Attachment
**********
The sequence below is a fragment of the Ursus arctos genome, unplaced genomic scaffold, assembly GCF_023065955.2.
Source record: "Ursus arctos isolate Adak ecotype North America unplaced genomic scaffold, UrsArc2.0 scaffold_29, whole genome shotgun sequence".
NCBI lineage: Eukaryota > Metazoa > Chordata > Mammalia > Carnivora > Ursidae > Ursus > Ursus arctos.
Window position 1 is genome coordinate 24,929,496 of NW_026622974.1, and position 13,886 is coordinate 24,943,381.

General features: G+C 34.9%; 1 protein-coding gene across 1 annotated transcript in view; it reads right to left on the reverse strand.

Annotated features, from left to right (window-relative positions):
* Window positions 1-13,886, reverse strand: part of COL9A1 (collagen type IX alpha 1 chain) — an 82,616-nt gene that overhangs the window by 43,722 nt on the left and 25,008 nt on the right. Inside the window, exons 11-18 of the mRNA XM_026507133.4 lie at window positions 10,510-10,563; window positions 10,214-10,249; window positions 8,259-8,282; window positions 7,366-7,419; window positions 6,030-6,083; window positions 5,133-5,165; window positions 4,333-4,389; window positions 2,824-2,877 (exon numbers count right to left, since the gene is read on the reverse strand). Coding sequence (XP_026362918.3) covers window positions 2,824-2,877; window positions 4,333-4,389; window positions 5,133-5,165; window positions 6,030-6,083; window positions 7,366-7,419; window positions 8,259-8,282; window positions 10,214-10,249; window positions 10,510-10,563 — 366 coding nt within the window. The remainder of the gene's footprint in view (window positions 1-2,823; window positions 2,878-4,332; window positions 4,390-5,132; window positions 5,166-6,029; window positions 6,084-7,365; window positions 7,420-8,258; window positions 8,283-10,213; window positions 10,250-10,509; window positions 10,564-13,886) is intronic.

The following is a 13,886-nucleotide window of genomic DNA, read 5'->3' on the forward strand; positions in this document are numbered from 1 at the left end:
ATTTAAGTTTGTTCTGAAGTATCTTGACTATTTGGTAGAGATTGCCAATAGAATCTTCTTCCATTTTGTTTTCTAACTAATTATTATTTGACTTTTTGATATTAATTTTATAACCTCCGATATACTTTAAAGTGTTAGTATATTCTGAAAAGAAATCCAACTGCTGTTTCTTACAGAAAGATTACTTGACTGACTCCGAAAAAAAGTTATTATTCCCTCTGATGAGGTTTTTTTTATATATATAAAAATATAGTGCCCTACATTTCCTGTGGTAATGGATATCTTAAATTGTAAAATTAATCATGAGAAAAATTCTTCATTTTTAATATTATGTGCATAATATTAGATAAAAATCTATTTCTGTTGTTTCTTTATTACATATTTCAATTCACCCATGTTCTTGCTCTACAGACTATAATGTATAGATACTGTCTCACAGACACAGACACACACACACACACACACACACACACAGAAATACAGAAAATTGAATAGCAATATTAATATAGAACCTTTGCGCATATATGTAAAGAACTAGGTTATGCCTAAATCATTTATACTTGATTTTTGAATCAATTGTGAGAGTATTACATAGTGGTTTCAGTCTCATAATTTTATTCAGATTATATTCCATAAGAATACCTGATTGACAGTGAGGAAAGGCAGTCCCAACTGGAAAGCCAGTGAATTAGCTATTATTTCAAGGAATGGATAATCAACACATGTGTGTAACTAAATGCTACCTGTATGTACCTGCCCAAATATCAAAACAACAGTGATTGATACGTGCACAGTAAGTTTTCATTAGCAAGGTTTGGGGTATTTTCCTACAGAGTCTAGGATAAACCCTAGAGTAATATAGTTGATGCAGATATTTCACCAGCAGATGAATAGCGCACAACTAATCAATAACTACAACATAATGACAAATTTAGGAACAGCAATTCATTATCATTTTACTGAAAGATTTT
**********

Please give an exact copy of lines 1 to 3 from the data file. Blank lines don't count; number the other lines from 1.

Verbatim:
The sequence below is a fragment of the Ursus arctos genome, unplaced genomic scaffold, assembly GCF_023065955.2.
Source record: "Ursus arctos isolate Adak ecotype North America unplaced genomic scaffold, UrsArc2.0 scaffold_29, whole genome shotgun sequence".
NCBI lineage: Eukaryota > Metazoa > Chordata > Mammalia > Carnivora > Ursidae > Ursus > Ursus arctos.